Tuesday, 4 May 2010

Shad on the Fly 2010

Wow, check out this picture. Sure glad I took a minute to tie up some pink and gold flies.

My friend Aaron and I hit the Nine Mile after work the other day and had the whole place to ourselves.

We looked over a few of the higher pools but decided to walk the mile or so to the spot where I had been fishing with some success the last few times I'd been out.

It turned out to be a good decision.

The technique in these long deep pools without too much current is to cast across and down stream about 45 degrees. Let the fly sink and the line straighten out. Then, let the fly dangle on the straight line for a few seconds before starting a medium fast stripping retrieve.

Sometimes the fish will take on the swing, sometimes on the dangle but most often they will take on the first strip or two. They will of course surprise you often enough to make the above not really very good advice.

Here is the good advice: Be ready for a take any time your fly is in the water.

You gotta' love shad fishing on the fly!

Labels: , , , ,


Anonymous JH Gannon said...

Could you recommend gear for flyfishing Shad? I've always fished Shad in the 9 Mile River but have always wanted to try them on a fly rod. Need a recommendation for the type of fly rod I should buy, etc.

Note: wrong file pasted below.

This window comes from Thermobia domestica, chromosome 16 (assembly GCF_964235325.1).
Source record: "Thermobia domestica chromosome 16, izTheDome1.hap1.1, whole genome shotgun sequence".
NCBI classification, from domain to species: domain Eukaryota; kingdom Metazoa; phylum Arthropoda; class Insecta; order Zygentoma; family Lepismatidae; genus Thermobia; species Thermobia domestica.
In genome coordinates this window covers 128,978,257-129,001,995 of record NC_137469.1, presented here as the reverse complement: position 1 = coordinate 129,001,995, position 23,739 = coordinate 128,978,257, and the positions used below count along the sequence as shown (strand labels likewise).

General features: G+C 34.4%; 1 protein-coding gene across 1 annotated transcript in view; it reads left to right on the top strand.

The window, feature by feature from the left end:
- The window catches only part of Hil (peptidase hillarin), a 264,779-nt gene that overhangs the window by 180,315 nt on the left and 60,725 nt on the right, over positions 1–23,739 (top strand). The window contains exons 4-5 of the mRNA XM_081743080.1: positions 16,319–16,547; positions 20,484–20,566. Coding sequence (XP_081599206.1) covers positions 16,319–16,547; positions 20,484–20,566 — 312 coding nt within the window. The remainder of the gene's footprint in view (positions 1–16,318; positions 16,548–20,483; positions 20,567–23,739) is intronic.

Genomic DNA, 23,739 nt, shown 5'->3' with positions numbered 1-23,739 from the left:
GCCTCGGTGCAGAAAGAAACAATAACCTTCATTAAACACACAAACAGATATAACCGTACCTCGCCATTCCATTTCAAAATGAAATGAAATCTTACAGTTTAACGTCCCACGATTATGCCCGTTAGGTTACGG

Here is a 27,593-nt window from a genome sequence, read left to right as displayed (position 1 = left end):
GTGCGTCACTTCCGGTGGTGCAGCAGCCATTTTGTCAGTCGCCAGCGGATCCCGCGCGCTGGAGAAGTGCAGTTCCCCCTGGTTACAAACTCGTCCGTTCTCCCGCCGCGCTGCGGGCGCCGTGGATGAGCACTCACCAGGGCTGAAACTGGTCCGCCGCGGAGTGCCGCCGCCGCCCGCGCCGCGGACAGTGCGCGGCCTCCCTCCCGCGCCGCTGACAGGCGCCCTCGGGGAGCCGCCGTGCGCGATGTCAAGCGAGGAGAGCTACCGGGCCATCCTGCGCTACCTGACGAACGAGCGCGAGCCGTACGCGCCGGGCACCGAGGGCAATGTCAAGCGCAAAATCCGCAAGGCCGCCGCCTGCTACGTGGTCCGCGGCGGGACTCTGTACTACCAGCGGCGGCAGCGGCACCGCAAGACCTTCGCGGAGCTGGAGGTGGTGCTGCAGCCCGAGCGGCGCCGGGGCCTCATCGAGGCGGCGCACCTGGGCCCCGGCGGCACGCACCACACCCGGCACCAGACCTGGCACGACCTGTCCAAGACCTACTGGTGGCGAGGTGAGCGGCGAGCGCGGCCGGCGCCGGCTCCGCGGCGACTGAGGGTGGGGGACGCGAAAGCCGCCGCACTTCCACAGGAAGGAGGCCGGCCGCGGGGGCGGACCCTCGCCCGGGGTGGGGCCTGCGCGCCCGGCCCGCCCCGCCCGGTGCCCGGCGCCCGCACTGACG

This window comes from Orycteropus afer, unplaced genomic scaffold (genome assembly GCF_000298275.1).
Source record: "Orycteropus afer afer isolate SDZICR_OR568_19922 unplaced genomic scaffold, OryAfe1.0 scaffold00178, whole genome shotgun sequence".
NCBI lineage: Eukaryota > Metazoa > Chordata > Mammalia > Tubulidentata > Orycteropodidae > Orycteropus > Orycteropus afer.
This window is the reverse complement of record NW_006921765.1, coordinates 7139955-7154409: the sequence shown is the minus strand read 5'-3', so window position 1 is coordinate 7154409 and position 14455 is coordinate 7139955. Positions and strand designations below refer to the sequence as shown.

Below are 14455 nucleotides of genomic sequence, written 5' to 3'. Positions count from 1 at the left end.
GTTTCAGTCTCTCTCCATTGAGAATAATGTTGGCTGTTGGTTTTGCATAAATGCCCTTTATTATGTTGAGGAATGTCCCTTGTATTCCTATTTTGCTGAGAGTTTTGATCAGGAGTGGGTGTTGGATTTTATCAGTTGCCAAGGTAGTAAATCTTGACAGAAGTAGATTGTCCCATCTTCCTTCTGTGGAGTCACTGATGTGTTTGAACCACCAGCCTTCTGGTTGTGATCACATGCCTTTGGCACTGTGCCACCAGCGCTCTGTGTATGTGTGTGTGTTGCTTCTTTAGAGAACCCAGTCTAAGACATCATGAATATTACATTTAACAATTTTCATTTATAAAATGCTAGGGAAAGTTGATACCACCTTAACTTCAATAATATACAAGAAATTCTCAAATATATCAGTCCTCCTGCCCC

8 May 2010 at 07:15  
Blogger Steve Dobson said...

Hello J;

I have tried lots of different combinations of gear for shad over the years and have some thoughts to share with you.

In the first place, shad fishing is a great tune-up for the salmon season. It gives you a chance to try out your salmon gear on fish in the 4 to 6 pound class. Because of this many of the guys you see will be using 8 or 9 wight rods with big reels.

Those big rods work great for throwing a sinking line and heavy fly so are great for the business of shad fishing.

I use a 5wt rod for shad fishing. It is not so powerful for throwing a long sinking line but has a bit of finesse when required and maximizes the fun of landing a big shad.

The most important part of your equipment for fish like shad and salmon is the reel. It must run smoothly when those big fish take off. The slightest jam and the fish is gone.

I'm using a system two with a good drag which balances the light rod and the drag doesn't let the fish over-power the gear.

If I was getting into fly fishing and planned on using one rod for trout, bass, and shad I'd get a five weight with a good reel with a drag and a spare spool. One spool would have a floating line, the other a sinking line.

If I was only going to be using it for salmon and shad I'd go an 8wt with a good reel and spare spool.

Hope that makes sense to you J. If not drop me a note and I'll try to be more specific.


8 May 2010 at 22:22  

Post a comment

Subscribe to Post Comments [Atom]

<< Home